Breast

 

 

Breast

 The breast is expanded in the female in order to accommodate the mammary gland which produces milk during lactation but it functions mostly as secondary sexual characteristics and therefore more available in the young or nulliparous as a symbol of romance. It consist of fat or areolar tissue in which is embedded the mammary gland. These glands contains about 15-20 lactiferous ducts which produce milk and transport same to the areola of the breast. The areola is darkened part of the external surface in which is implanted the middle placed nipple that juts out of the surface of the areola. The areola is dark because it contains pigment cells and becomes darker permanently after the first pregnancy. Ligaments of Cooper are attached to the skin of the breast and to the deep fascia. They are responsible for keeping the nulliparous breast to be firm and slightly elastic as opposed to the pendulous and flat breast of the multiparous woman.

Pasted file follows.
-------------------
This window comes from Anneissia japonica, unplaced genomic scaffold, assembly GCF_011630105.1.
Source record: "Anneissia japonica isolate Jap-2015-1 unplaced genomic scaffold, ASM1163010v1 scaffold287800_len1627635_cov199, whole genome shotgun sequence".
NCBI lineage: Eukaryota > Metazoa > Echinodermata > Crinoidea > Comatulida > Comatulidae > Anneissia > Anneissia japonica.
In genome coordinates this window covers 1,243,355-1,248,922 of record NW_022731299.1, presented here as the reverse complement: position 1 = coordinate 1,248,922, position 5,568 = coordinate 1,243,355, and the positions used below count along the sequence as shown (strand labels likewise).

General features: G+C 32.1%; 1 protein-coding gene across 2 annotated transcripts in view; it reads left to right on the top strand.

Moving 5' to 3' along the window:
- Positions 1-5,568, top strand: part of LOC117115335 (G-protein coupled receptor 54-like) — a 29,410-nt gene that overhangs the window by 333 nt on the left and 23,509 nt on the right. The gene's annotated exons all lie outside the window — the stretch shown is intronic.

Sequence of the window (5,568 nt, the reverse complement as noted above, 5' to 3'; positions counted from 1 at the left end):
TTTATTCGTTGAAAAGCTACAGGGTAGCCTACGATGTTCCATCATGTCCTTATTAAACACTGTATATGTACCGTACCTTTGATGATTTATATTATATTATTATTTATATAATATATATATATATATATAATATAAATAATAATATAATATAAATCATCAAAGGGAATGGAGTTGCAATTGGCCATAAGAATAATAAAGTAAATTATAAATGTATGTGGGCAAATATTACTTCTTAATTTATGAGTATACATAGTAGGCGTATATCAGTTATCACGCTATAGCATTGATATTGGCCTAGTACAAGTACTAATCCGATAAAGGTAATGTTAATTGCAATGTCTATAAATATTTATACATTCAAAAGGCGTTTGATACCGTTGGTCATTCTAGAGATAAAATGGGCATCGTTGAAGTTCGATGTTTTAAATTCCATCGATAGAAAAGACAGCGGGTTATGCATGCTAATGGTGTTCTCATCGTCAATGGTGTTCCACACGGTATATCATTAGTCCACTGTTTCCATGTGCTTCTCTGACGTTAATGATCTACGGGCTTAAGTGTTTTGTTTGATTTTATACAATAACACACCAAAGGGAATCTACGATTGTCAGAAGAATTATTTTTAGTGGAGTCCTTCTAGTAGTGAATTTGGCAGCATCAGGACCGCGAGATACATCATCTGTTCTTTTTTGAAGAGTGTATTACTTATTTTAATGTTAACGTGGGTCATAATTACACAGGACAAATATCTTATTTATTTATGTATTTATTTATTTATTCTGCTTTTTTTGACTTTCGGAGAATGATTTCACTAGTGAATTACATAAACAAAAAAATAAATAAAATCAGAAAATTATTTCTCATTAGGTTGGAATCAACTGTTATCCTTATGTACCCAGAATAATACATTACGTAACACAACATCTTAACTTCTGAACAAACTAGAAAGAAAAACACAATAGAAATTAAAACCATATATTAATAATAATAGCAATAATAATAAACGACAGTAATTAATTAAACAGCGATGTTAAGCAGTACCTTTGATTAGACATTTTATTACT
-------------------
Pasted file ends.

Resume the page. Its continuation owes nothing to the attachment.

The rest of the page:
The breast is supplied by the lateral thoracic artery, thoracoacromial artery and perforating branches of intercostal arteries. It is drained by the corresponding veins.

Radical mastectomy is performed when the breast is diseased as in formation of cancer. This is because the cancer  cells may spread to other parts of the body making it impossible for cure to take place.

 Arteries

Veins

From circulus venosus which drain into

Nerves

  • Anterior cutaneous branches of the T4-T5-T6 nerves

  • Lateral cutaneous branches of T4-T5-T6 nerves

Others

 

Other features

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